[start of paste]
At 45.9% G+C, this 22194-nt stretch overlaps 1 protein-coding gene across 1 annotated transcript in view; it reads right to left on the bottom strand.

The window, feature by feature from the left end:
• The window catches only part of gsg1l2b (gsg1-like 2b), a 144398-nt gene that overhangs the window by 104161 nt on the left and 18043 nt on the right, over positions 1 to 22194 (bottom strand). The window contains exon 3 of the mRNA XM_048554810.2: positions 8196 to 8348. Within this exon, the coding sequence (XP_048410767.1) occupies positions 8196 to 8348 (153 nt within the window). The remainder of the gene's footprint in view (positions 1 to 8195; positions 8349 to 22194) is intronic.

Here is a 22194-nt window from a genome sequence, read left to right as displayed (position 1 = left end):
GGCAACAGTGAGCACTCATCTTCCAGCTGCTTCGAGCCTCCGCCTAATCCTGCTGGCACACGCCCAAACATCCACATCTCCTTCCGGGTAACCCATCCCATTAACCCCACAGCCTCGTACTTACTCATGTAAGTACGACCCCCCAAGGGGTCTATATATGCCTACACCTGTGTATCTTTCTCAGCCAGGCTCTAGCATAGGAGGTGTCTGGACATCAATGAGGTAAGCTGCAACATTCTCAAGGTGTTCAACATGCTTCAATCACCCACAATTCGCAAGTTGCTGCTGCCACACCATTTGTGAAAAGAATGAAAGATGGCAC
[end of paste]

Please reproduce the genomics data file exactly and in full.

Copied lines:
At 45.9% G+C, this 22194-nt stretch overlaps 1 protein-coding gene across 1 annotated transcript in view; it reads right to left on the bottom strand.

The window, feature by feature from the left end:
• The window catches only part of gsg1l2b (gsg1-like 2b), a 144398-nt gene that overhangs the window by 104161 nt on the left and 18043 nt on the right, over positions 1 to 22194 (bottom strand). The window contains exon 3 of the mRNA XM_048554810.2: positions 8196 to 8348. Within this exon, the coding sequence (XP_048410767.1) occupies positions 8196 to 8348 (153 nt within the window). The remainder of the gene's footprint in view (positions 1 to 8195; positions 8349 to 22194) is intronic.

Here is a 22194-nt window from a genome sequence, read left to right as displayed (position 1 = left end):
GGCAACAGTGAGCACTCATCTTCCAGCTGCTTCGAGCCTCCGCCTAATCCTGCTGGCACACGCCCAAACATCCACATCTCCTTCCGGGTAACCCATCCCATTAACCCCACAGCCTCGTACTTACTCATGTAAGTACGACCCCCCAAGGGGTCTATATATGCCTACACCTGTGTATCTTTCTCAGCCAGGCTCTAGCATAGGAGGTGTCTGGACATCAATGAGGTAAGCTGCAACATTCTCAAGGTGTTCAACATGCTTCAATCACCCACAATTCGCAAGTTGCTGCTGCCACACCATTTGTGAAAAGAATGAAAGATGGCAC